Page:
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Siblings receive devastating news after their father misses afterschool pickup

The cafeteria was empty and silent. Only two people were there, shivering, naive, and alone. My brother and I.

My brother, Alikhan, was determinedly drawing a design for a school beanie that was going to be used as a graduation present for the fifth-graders of PS11. I muttered to myself quietly, restlessly shifting from foot to foot. However, I had good reason to.

About an hour and a half earlier, all after-schools were finished, and I watched with a mixture of longing and worry as we saw friends, classmates, and people we barely knew walk away with their parents, excitedly recounting their school day to them. They were going home to a warm, loving family, who probably had a home that didn’t smell faintly of the none-too-pleasant school lunch. Instead, I was stuck in a cafeteria, with Alikhan, who was too engrossed in his drawing to answer more than a few of my numerous questions.

“Where’s Papa? He was supposed to be here more than an hour ago,” I pondered. “Maybe he was stuck in a traffic jam.” I only knew about traffic jams because my dad had once been late bringing balloons to a playground for one of me and my brother’s birthday parties.

The only speech that Alikhan had mustered was, “I don’t know. Maybe he’s just slow today,” still designing the beanie as he said these words. The beanie was black and white currently, and featured the words PS11 and buildings and the White House surrounding it. “That’s probably why,” I agreed.

It’s not like we were thirsty or hungry. There were free snacks after school that nearly no one passed up.

Nearly a half hour after the answer that Alikhan had given me, I still had a small gut feeling that something was wrong. Papa was almost never late. He liked being early, and he usually always left the house to arrive at school five to ten minutes early.

Nonetheless, my gut feeling was soon bombarded with sugary treats.

Five minutes later, fifteen members of the staff came in, still wearing their work clothes, and singing and holding boxes of donuts. “Happy birthday to you, happy birthday to you! Happy birthday dear Debbie, happy birthday to you!”  Everyone paused what they were doing for a moment. Both me and Alikhan, and other members of the PS11 staff, were confused. They hadn’t expected there would still be kids left after the pickup two hours ago. We didn’t know that anyone’s birthday was today, probably because none of the kids at PS11 were friends with a lot of the staff or even bothered to ask their birthdays. The staff must have seen the hungry look in our eyes and immediately gave us donuts so they wouldn’t be assaulted by two sugar-craving kids.

Alikhan and I both happily munched our donuts while the staff asked us questions. Why hadn’t our parents picked us up yet? We didn’t know. Did we have our parents’ phone number? Nope. Did we have any information whatsoever on how to contact our parents’? Also a no. Whenever I think of this, I suppose the staff wondered why our parents would leave us here, a six-year-old girl and an eight-year-old boy, with absolutely no idea of how to find our parents. Does this make sense to you? It wouldn’t have made sense to me either, had I thought of it. But the only thing that mattered at that moment was donuts. I was six years old. I didn’t question motives, not unless it included some sort of sweet food.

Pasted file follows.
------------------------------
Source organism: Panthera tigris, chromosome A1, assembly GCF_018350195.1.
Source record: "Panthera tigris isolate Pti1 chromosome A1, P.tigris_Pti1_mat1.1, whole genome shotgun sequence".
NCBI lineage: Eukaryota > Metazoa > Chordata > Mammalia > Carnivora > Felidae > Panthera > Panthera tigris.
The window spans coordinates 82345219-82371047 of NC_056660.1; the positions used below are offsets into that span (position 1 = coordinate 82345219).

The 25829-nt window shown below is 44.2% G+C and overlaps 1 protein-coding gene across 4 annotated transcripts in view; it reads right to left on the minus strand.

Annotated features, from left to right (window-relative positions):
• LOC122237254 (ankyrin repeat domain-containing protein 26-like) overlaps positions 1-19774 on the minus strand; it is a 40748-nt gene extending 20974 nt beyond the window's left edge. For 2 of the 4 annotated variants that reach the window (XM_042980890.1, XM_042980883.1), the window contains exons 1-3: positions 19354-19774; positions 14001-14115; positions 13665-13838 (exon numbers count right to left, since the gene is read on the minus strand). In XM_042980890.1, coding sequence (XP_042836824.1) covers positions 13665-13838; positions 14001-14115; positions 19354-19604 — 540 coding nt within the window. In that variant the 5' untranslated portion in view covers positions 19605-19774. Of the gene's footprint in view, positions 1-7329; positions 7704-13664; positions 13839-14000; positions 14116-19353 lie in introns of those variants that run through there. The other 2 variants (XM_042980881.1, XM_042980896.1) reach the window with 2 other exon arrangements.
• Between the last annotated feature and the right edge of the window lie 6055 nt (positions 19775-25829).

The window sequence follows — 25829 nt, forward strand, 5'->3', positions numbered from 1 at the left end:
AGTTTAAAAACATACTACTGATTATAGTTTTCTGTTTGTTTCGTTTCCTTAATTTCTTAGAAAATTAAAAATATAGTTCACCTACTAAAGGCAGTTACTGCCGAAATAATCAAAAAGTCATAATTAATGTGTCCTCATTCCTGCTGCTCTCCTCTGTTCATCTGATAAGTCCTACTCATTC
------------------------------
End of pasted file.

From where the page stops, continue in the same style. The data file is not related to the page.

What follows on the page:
When a blanket of darkness had completely covered the sky, and when I was finished licking powdered sugar from my fingers, I started to hear the roar of an engine in the driveway. I went outside and saw, to my surprise, that the sound was an ambulance. My suspicions were getting worse, and I was more open to jumping to conclusions. I stood there, petrified for a moment, but then composed myself. Everyone had stepped outside by now, and everyone had a look of concern on their faces.

A man came out, dressed in hospital scrubs and a denim jacket, gestured for Alikhan and me to come in. We climbed into the slightly musty back seat, looking at each other worriedly. The evening had gotten much more weird by the minute. We drove past cafés, grocery stores, and malls. Finally, the ambulance arrived at our destination: the hospital. Even in the bright lights of New York City, the hospital seemed to darken sinisterly.

Alikhan, me, and the driver walked into the hospital. The driver kept looking at me with pity. At the time, I didn’t realize why. The driver led us down a sterile corridor with nurses and doctors covered in blue scrubs, some covered completely except for their eyes. I was usually scared of a doctor’s appointment at a hospital, but this night, it was more ominous.

We walked into the waiting room, which had juice boxes, a mini television screen, and a few little tables and chairs the size for toddlers, all brightly colored. The screen flickered on and started playing an episode of Blue’s Clues. The neon colors hurt my eyes after sitting in a dark ambulance for half an hour. The driver left, probably to go home. It was 8 p.m., and a lot of people’s jobs were over.

Even in the bright lights of New York City, the hospital seemed to darken sinisterly.